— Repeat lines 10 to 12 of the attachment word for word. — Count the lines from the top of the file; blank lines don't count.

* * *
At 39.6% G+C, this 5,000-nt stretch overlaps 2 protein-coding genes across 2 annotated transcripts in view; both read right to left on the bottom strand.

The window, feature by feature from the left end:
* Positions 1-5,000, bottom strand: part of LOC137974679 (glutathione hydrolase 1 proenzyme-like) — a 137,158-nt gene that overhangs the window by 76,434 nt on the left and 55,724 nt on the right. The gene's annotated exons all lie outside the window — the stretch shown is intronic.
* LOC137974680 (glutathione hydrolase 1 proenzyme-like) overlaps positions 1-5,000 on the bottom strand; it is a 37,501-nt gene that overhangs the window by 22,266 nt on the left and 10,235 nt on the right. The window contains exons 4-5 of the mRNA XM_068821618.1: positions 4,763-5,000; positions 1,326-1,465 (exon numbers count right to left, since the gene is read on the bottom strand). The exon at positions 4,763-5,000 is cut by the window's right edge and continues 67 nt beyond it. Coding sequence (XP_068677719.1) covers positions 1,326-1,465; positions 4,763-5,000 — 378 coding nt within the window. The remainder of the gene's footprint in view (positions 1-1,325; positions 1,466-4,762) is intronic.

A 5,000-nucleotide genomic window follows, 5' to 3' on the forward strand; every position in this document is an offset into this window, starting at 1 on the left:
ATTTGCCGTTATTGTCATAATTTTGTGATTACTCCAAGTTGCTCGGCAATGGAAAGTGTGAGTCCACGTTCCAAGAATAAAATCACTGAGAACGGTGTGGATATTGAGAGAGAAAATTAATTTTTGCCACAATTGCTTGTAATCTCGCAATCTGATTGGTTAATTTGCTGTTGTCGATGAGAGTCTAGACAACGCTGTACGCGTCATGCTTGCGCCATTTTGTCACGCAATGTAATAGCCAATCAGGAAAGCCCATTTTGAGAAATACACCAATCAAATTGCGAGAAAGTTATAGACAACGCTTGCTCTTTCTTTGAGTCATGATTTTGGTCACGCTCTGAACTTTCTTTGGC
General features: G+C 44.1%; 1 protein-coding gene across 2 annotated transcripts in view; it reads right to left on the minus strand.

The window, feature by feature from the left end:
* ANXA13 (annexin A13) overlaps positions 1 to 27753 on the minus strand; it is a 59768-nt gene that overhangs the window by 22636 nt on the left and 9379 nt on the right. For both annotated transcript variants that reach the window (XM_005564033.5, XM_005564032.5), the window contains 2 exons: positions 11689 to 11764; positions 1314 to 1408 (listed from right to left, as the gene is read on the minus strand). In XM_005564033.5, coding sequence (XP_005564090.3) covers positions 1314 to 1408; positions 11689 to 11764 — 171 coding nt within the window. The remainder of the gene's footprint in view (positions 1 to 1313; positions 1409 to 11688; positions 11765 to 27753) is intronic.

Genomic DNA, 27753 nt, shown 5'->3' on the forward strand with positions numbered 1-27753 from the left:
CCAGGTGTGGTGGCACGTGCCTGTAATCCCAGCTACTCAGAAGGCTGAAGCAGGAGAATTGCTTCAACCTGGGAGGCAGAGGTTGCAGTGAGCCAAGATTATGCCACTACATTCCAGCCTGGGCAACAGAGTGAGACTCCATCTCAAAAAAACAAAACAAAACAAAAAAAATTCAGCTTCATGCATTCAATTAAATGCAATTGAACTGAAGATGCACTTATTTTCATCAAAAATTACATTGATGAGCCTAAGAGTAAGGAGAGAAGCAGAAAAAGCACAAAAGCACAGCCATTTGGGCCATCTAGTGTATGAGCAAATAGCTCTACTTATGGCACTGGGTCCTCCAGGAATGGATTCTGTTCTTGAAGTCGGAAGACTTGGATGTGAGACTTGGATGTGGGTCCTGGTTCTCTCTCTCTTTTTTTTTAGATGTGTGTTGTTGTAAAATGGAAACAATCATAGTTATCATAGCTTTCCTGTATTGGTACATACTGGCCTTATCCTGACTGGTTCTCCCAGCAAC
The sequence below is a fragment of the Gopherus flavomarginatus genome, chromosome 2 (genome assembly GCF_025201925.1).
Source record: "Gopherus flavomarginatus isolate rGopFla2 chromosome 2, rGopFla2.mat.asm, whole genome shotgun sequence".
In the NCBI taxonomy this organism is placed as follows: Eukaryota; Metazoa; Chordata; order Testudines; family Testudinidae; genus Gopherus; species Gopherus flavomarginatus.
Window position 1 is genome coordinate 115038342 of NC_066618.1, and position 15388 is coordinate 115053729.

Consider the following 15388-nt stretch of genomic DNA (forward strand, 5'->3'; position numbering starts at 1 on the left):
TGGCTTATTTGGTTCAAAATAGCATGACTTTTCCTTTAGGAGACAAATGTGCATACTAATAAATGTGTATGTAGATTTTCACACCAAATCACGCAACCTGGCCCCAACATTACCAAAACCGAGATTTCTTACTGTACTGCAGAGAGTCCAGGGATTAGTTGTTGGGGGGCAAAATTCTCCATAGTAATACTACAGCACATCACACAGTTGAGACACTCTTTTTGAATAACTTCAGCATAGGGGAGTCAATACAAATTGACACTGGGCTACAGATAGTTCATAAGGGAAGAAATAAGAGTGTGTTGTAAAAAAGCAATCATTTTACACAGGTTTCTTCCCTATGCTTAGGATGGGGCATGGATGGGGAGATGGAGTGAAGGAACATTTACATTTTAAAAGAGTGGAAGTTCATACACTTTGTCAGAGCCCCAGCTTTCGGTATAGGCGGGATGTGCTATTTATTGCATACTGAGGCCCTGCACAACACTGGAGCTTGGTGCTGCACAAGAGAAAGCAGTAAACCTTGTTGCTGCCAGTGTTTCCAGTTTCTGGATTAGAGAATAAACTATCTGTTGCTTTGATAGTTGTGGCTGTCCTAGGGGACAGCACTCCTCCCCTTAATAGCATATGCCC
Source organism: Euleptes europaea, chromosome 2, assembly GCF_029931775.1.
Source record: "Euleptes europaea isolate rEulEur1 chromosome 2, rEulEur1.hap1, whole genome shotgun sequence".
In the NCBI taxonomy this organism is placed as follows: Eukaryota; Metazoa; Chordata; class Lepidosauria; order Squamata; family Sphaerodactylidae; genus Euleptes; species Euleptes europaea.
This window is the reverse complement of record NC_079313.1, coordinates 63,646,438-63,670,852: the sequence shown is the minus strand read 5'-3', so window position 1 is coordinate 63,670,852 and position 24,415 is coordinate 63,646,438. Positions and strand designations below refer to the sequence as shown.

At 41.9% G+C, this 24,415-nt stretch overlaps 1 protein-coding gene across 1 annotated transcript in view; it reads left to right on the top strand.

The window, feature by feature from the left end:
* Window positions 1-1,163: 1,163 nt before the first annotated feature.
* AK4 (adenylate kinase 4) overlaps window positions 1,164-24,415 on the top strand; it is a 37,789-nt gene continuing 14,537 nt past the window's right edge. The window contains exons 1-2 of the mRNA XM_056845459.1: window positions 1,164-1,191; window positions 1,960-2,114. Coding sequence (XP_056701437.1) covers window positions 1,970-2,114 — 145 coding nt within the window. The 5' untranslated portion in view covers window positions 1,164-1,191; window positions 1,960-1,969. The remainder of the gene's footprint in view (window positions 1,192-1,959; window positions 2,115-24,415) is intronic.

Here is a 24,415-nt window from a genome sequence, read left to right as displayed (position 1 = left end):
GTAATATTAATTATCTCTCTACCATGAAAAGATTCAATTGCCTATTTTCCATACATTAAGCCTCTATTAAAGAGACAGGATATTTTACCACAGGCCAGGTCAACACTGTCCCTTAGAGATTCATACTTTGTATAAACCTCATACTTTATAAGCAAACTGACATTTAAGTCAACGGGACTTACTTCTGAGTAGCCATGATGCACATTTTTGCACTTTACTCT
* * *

Genomic DNA, 27753 nt, shown 5'->3' on the forward strand with positions numbered 1-27753 from the left:
CCAGGTGTGGTGGCACGTGCCTGTAATCCCAGCTACTCAGAAGGCTGAAGCAGGAGAATTGCTTCAACCTGGGAGGCAGAGGTTGCAGTGAGCCAAGATTATGCCACTACATTCCAGCCTGGGCAACAGAGTGAGACTCCATCTCAAAAAAACAAAACAAAACAAAAAAAATTCAGCTTCATGCATTCAATTAAATGCAATTGAACTGAAGATGCACTTATTTTCATCAAAAATTACATTGATGAGCCTAAGAGTAAGGAGAGAAGCAGAAAAAGCACAAAAGCACAGCCATTTGGGCCATCTAGTGTATGAGCAAATAGCTCTACTTATGGCACTGGGTCCTCCAGGAATGGATTCTGTTCTTGAAGTCGGAAGACTTGGATGTGAGACTTGGATGTGGGTCCTGGTTCTCTCTCTCTTTTTTTTTAGATGTGTGTTGTTGTAAAATGGAAACAATCATAGTTATCATAGCTTTCCTGTATTGGTACATACTGGCCTTATCCTGACTGGTTCTCCCAGCAAC
The sequence below is a fragment of the Gopherus flavomarginatus genome, chromosome 2 (genome assembly GCF_025201925.1).